To the editor:
I solved the "Windy City," but I can never go to Chicago again.
Cecil Adams featured some of my work in two recent columns of the Straight Dope [September 17 and 24]. In May 1999 Rick Kogan did a story for the Chicago Tribune magazine about the origin of the "Windy City." He again quoted the story that New York was competing with Chicago for the World's Fair (Chicago held it in 1893), and that Charles A. Dana of the New York Sun first used the phrase to disparage Chicago.
Three years before, I had submitted tons of stuff to the Chicago Tribune--with no response! The Chicago Tribune that year had also used the Dana story in an article. When I wrote to the Tribune's reader's ombudsman, I was told that the problem was that the Tribune could not accept "unsolicited manuscripts." They couldn't ever consider anything I had to say!
I wrote to Rick Kogan, the letters column, and another Tribune editor anyway. I told them that the American Name Society is meeting in Chicago this December--it was before this group that I presented my work on the "Big Apple." Unless the Chicago Tribune apologized to me, I would not lecture at the meeting this December (keep in mind, I get no money and I pay my own expenses when I do these things). I would also never go to Chicago again.
There has been no correction.
I wrote to former Chicagoan and future New Yorker Hillary Clinton--all she had to do was to write a letter to the Chicago Tribune to defend New York City. It wouldn't cost her anything; people besides me would even like her for it. As Cecil Adams wrote, Hillary's office mailed back a form letter.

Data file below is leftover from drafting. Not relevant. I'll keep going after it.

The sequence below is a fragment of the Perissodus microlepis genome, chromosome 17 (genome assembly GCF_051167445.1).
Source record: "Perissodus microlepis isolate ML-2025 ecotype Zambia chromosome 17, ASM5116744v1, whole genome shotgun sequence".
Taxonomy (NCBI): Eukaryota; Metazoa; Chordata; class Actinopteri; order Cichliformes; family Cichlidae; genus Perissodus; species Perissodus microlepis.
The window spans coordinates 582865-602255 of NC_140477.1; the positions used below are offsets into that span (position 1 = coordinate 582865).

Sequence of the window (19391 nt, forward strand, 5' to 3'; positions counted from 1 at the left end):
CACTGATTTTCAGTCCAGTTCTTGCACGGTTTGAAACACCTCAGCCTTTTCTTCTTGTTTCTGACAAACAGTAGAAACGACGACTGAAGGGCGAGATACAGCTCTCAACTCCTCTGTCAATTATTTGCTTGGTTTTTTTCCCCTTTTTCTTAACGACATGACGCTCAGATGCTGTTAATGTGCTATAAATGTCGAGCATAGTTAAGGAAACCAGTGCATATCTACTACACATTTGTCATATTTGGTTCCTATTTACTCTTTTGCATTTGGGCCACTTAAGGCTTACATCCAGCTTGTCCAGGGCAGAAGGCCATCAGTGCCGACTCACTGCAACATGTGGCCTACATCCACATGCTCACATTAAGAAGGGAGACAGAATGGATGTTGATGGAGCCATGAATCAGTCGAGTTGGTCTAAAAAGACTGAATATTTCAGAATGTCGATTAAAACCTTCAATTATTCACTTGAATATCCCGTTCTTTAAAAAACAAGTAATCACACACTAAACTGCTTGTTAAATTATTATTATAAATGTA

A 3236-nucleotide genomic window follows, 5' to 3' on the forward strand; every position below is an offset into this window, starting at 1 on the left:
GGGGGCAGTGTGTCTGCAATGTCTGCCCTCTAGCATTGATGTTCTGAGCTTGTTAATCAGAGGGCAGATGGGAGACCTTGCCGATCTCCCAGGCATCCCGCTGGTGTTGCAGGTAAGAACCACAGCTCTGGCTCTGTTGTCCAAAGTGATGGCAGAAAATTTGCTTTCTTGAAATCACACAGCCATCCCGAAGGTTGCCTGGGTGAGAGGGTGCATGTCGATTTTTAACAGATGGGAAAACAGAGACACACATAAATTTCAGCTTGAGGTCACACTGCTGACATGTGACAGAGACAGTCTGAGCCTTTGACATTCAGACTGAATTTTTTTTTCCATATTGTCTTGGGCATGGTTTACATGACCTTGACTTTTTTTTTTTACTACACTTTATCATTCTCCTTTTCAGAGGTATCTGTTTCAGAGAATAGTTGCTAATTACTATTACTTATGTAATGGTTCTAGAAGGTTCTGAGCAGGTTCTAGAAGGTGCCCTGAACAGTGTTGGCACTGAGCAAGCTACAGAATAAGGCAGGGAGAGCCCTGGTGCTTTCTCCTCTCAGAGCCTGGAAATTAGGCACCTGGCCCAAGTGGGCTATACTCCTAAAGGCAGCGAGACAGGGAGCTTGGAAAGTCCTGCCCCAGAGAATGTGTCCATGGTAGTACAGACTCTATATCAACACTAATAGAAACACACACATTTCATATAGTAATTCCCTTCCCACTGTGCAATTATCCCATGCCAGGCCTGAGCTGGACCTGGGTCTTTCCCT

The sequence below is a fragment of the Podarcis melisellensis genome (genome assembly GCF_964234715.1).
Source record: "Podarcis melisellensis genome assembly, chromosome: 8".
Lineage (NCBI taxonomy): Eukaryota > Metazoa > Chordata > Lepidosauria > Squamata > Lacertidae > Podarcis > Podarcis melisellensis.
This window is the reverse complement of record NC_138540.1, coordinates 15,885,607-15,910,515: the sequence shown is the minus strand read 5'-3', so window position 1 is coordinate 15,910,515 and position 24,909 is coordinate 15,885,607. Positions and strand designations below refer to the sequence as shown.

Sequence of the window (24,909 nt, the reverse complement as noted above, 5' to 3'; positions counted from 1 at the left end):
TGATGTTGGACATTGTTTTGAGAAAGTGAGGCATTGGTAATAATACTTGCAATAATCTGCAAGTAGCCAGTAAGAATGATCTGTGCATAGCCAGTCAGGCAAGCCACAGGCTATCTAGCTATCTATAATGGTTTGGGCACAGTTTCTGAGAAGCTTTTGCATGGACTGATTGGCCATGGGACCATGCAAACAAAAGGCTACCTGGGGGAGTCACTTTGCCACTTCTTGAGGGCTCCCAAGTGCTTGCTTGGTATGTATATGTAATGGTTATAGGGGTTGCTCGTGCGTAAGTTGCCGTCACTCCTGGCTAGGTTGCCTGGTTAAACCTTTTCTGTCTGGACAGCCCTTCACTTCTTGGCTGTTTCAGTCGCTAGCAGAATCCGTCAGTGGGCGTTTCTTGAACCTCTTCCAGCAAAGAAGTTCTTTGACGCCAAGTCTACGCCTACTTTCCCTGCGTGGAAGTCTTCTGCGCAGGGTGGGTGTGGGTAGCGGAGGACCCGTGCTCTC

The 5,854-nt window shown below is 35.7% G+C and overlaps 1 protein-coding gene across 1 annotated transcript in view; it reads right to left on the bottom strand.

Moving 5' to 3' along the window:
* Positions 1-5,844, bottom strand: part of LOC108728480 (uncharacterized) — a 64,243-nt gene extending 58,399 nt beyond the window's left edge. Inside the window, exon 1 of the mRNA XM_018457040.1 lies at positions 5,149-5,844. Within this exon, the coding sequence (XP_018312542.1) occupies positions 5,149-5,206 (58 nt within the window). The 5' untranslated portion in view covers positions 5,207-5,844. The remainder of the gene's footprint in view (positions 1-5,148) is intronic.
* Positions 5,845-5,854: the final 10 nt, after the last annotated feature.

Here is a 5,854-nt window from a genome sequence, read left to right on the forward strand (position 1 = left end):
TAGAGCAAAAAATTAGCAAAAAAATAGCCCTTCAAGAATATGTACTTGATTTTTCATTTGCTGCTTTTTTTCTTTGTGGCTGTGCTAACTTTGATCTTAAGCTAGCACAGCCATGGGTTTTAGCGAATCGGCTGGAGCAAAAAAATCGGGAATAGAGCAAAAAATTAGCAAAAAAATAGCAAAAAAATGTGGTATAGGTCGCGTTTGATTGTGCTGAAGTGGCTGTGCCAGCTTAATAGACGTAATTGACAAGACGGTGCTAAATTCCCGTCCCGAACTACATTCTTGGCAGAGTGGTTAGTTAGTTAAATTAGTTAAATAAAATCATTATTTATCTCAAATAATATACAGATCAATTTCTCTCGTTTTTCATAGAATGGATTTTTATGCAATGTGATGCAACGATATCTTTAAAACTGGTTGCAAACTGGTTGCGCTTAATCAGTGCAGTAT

I walked into Hillary's New York office with the Cecil Adams Straight Dope article (and my usual ton of stuff) in hand. I was told there was no one who could "listen," but that I could drop off my information. There has been no reply!
So that's where things stand now. There are more facts and more rejections--and the story will get even worse when you hear them. Suffice it to say, I have not been met with much (if any) kindness by the people in your city. Heck, even Oprah gave me a form reply.
I will not lecture about your city's nickname this December. I will not go to Chicago ever again. You have humiliated your most devoted visitor!
New York City
Cecil Adams replies:
Barry, listen. When you're buds with the big fish in the pond, you don't need to sweat the opinion of the minnows.